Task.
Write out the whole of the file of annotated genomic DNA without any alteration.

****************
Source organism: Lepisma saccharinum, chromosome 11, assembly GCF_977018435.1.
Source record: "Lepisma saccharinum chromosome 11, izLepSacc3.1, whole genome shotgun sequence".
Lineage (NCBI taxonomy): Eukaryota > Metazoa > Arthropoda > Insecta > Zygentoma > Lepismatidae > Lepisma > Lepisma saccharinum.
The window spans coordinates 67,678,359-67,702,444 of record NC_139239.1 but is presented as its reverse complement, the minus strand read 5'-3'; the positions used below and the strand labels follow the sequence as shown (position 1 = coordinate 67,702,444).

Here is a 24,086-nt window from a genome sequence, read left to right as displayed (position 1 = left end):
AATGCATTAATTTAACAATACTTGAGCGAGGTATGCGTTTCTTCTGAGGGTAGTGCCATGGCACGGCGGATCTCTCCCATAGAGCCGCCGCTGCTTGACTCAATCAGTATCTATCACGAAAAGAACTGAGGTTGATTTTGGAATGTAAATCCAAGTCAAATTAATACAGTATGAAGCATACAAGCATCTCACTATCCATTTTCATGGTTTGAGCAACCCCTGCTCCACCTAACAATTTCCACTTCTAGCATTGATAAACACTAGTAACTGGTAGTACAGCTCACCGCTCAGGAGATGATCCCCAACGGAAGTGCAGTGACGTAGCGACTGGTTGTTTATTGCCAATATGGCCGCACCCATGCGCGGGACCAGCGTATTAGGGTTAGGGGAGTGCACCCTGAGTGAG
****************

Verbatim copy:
Source organism: Lepisma saccharinum, chromosome 11, assembly GCF_977018435.1.
Source record: "Lepisma saccharinum chromosome 11, izLepSacc3.1, whole genome shotgun sequence".
Lineage (NCBI taxonomy): Eukaryota > Metazoa > Arthropoda > Insecta > Zygentoma > Lepismatidae > Lepisma > Lepisma saccharinum.
The window spans coordinates 67,678,359-67,702,444 of record NC_139239.1 but is presented as its reverse complement, the minus strand read 5'-3'; the positions used below and the strand labels follow the sequence as shown (position 1 = coordinate 67,702,444).

Here is a 24,086-nt window from a genome sequence, read left to right as displayed (position 1 = left end):
AATGCATTAATTTAACAATACTTGAGCGAGGTATGCGTTTCTTCTGAGGGTAGTGCCATGGCACGGCGGATCTCTCCCATAGAGCCGCCGCTGCTTGACTCAATCAGTATCTATCACGAAAAGAACTGAGGTTGATTTTGGAATGTAAATCCAAGTCAAATTAATACAGTATGAAGCATACAAGCATCTCACTATCCATTTTCATGGTTTGAGCAACCCCTGCTCCACCTAACAATTTCCACTTCTAGCATTGATAAACACTAGTAACTGGTAGTACAGCTCACCGCTCAGGAGATGATCCCCAACGGAAGTGCAGTGACGTAGCGACTGGTTGTTTATTGCCAATATGGCCGCACCCATGCGCGGGACCAGCGTATTAGGGTTAGGGGAGTGCACCCTGAGTGAG